LOS ANGELES — The Los Angeles Lakers had several sensible reasons to select D’Angelo Russell with the second overall pick in last June’s draft. One being that the road to success no longer travels through the post, and the most successful NBA franchises are now stocked with playmakers who comfortably create offense for themselves and others.
Spacing is more important than ever too. Half-court offenses must navigate through dense forests that are packed with the longest (and fastest) trees the sport has ever seen. It's a bit easier said than done, but the best way to unclog a crowd is with three-point shooting so potent that help defenders wouldn’t dare leave it alone.
Forget about his brilliant vision and latitudinal control; Russell’s outside shot—he nailed 41.1 percent of his threes in college, on 6.6 attempts per game—is enough to seduce any talent evaluator trying to build a successful team.
The mechanics are an aesthetic delight, capped by a release that’s quicker than water from a faucet. Envisioning him as a nightly threat from deep was so easy; Russell could space the floor when he didn’t have the ball, and strike directly off the dribble.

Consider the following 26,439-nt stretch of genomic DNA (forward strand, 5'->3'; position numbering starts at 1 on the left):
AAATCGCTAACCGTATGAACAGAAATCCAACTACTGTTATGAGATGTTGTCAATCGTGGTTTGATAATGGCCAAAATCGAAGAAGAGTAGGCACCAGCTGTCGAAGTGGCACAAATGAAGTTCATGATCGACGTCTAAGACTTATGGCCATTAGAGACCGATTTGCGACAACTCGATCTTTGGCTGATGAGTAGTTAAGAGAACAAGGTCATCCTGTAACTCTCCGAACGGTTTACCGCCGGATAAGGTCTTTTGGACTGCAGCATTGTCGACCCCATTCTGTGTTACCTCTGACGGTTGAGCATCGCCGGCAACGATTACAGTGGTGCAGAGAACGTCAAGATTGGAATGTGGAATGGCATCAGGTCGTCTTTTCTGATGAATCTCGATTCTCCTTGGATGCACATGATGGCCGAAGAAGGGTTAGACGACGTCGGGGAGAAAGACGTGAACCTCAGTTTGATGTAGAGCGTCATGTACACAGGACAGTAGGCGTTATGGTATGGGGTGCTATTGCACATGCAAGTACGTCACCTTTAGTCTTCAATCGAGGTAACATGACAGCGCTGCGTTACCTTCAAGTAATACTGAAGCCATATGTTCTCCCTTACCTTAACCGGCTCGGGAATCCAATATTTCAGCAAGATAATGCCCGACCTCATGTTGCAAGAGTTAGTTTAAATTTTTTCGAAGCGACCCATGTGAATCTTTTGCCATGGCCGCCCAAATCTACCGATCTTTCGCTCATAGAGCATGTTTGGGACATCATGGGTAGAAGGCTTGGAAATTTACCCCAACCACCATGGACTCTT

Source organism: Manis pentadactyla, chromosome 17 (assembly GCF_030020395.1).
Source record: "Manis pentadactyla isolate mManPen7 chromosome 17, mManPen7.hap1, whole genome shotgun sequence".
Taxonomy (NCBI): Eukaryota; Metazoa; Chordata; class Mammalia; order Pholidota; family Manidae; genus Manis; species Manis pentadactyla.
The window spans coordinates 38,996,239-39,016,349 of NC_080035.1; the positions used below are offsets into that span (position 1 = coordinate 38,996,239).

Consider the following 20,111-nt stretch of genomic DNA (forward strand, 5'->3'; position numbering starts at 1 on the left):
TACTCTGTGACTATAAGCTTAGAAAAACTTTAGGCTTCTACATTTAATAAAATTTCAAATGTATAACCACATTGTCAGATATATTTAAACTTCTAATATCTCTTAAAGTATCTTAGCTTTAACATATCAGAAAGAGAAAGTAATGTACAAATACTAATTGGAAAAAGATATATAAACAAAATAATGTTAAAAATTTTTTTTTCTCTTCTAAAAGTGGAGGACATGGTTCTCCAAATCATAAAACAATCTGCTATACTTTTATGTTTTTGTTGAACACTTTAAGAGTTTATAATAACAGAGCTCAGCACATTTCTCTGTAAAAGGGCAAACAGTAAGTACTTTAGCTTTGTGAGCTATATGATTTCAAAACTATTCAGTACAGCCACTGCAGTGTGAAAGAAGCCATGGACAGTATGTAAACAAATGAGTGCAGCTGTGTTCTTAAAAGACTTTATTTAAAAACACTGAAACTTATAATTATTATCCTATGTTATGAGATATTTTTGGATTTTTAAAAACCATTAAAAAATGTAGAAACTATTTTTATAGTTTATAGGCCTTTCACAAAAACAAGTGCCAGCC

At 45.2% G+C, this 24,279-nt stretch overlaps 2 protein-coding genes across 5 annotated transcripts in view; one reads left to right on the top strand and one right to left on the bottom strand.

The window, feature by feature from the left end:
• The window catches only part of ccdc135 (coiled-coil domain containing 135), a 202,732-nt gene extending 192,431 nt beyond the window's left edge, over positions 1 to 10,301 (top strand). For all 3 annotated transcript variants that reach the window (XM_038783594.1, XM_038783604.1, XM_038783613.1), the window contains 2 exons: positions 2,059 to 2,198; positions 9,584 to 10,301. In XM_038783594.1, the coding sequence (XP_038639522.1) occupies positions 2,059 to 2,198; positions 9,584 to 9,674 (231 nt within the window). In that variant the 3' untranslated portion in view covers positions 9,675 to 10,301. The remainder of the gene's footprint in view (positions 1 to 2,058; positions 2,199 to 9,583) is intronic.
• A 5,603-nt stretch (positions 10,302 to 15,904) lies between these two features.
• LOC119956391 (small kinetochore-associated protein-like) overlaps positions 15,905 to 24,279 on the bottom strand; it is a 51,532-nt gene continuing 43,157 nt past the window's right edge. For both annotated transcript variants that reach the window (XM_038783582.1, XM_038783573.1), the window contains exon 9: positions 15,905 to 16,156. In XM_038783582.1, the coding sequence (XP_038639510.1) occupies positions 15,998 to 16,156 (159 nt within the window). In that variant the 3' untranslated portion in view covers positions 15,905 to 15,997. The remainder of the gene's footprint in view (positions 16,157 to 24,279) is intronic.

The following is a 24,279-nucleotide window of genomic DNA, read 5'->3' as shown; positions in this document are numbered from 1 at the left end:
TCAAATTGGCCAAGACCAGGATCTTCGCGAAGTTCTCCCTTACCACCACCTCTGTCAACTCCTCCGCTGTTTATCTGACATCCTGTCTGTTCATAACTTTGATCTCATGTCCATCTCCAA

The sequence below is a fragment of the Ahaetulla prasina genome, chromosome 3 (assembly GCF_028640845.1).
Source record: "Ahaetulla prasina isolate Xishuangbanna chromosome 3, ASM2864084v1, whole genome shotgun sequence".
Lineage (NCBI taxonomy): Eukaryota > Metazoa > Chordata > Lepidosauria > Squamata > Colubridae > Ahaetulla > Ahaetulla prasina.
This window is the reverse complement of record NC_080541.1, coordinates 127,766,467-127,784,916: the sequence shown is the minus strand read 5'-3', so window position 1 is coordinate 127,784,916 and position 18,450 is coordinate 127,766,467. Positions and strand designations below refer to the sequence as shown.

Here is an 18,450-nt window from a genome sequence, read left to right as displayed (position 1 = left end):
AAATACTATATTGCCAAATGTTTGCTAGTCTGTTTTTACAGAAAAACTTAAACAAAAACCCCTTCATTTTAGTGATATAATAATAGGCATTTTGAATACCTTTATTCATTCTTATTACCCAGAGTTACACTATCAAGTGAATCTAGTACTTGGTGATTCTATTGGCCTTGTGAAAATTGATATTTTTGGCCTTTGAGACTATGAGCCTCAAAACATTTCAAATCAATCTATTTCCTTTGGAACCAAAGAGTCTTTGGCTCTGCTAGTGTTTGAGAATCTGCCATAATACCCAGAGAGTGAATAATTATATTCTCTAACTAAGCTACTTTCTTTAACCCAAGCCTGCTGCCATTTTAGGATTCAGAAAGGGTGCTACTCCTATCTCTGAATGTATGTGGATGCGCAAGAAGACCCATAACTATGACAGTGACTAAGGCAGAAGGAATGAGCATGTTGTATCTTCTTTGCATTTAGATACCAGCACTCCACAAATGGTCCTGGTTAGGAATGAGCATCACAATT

But early on, things didn’t materialize as many thought they would. Stuck below an exceptionally harsh magnifying glass that’s only reserved for lottery picks hand-selected by one of the sport’s most recognizable brand names, Russell struggled. In the early going, his aggression was reserved for mid-range pull-ups out of the pick-and-roll (the very shot most opponents allow by design), and his allergic reaction to the paint was worrisome. Both troubled Lakers fans, but neither was worth more concern than his faulty outside shot.
One of Russell’s greatest strengths was reduced to a weakness; the court’s outer edge was, suddenly and surprisingly, beyond his comfort zone. Through his first 10 games, Russell made only 30.8 percent of his threes despite just under 75 percent of them being uncontested, per SportVU. It’s obviously a small sample size, but Russell’s inability to knock down open shots played a (relatively minuscule) role in Los Angeles’ overall tribulation.